Because I know we're all good now. So I mean, hopefully, because who knows? Right? The
world is an amazing place at the moment. But ya know, so podcast evolution three day
conference, couple of thousand attendees from all over the place to talk everything podcasting.
So hopefully i'll come back with some insights and a few late nights and some time in LA, it's
been absolutely raining out the summer in Australia. So looking forward to some sunshine, but

Sam Folden 19:25
Yeah, a lot of rain and a lot of rain to come.

Max Belmonte 19:27
Yeah, Podcasting Evolutions awesome. I have, I did have a bit of a... I did find myself with a bit
of a COVID quandary because I had COVID The Omicron flavor in January, first week at New
Year's Eve, right. I started to get more severe symptoms throughout New Year's Eve. '

Sam Folden 19:52
You said Omicron Flavour?

Max Belmonte 19:53
Yeah, I mean, you know, there's different types and it's easy for me to remember

Sam Folden 19:59
it's hard to choose

Max Belmonte 20:00
So there's Maxi driving around New Year's day looking for a place to get tested to be a good
little citizen. And of course, they're all swamped. And there's only like one and it was at the
hospital and they queued up since 5am. I'm like, This is no good. So I just went home and
thought, I've got it, stay home, hydrate, and because it's better than I'm not gonna get up at
5am On a normal day, let alone when I feel crook. So, you know, coughing all over everyone. So
I thought, but of course, the thing is, I haven't got a test have I? To officially say I had it.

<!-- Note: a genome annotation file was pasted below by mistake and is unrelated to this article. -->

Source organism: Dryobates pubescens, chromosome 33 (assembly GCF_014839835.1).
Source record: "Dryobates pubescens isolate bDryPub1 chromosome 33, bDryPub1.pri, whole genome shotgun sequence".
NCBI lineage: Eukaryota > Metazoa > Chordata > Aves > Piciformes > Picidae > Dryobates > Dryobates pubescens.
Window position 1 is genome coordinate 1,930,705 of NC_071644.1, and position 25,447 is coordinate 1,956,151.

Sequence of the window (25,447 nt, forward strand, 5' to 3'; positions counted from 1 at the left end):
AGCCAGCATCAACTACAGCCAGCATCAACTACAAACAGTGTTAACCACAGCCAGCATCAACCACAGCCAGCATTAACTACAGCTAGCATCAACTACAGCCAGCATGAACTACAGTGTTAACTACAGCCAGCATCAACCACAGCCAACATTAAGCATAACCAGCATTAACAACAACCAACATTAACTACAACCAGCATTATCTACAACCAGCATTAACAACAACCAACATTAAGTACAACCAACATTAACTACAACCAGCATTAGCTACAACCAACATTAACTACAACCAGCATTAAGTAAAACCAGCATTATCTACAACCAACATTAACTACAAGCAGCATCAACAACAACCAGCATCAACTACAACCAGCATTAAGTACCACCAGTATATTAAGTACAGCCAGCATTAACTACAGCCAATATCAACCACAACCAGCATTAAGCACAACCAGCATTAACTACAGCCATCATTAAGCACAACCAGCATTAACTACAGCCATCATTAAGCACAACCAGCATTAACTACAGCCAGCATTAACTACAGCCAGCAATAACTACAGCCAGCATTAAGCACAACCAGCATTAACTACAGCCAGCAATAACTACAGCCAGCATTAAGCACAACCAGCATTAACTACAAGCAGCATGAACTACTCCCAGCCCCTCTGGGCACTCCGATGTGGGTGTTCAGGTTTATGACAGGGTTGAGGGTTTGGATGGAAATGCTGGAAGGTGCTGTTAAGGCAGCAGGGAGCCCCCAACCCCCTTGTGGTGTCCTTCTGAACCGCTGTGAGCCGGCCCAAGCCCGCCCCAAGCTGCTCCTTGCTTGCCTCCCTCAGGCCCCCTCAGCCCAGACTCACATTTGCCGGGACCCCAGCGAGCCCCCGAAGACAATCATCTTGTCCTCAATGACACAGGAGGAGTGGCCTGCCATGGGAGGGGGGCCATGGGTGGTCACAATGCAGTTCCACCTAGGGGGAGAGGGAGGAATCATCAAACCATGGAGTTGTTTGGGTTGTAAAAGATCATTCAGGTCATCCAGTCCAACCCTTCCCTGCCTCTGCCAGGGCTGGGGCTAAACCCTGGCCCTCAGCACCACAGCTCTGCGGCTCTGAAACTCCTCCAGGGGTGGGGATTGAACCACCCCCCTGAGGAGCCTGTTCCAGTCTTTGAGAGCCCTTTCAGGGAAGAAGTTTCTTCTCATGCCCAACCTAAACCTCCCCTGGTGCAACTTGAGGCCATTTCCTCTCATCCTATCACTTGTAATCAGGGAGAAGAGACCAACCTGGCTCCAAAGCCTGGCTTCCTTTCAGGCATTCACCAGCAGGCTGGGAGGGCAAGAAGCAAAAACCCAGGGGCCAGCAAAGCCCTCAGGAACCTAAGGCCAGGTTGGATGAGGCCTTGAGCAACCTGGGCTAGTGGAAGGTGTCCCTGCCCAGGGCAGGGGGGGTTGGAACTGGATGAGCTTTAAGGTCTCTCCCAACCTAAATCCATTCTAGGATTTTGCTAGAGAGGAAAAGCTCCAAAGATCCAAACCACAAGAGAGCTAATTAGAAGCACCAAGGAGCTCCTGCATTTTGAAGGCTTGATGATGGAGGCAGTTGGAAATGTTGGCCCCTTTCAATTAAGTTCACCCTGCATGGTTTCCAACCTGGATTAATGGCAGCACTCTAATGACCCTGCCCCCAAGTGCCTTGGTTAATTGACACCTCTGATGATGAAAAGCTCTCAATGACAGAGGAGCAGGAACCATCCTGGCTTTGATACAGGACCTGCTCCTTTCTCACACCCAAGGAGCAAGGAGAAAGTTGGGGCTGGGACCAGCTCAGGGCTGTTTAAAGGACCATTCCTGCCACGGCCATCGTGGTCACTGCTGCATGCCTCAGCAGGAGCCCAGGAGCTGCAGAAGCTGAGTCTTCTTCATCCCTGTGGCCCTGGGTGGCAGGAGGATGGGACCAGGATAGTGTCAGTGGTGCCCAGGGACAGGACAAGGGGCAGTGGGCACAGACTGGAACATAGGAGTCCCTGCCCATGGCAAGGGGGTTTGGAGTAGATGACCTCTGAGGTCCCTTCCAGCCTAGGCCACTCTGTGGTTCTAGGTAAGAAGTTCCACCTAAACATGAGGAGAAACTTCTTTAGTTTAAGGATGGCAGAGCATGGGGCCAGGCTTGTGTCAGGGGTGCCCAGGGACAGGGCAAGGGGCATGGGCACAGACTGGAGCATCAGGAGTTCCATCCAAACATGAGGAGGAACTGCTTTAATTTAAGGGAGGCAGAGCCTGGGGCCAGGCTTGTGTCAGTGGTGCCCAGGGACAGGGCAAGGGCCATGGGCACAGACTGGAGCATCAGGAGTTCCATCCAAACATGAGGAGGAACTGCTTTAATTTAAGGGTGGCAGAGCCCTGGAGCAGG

Therefore, bits of it might still be in my... not my DNA, you know, whatever it is... System. Yes.
Because apparently you can for a couple of months or so. So if you go get tested, it could say
you still got it? Because you got the antibodies? No longer infectious after that. But you Yeah,
what? No, but, but it can show up in some of the PCR testing because of the antibodies or
something. I mean, please, for heaven's sake, get your medical advice from a GP and from a
doctor not from me because I can barely remember. I am at the airport in a couple of weeks
time going to Podcast Evolutions, and hopefully because I gotta get... you gotta get tested right
before that's gonna come back obviously negative so I should be fine says, Famous last words

Sam Folden 20:40
System Yeah famous last words.

Max Belmonte 21:30
So yeah, it's been huge and Podcast Evolutions coming up. We've got an interview with an
award winning Australian Casting Director, with lots of tips and tricks on on how to get into the
room. Can't wait for that, for Anousha, which is next week. And then we've got a couple weeks
later, we've got Darren Gilshenan an Australian comedy Actor, and I've seen him on stage so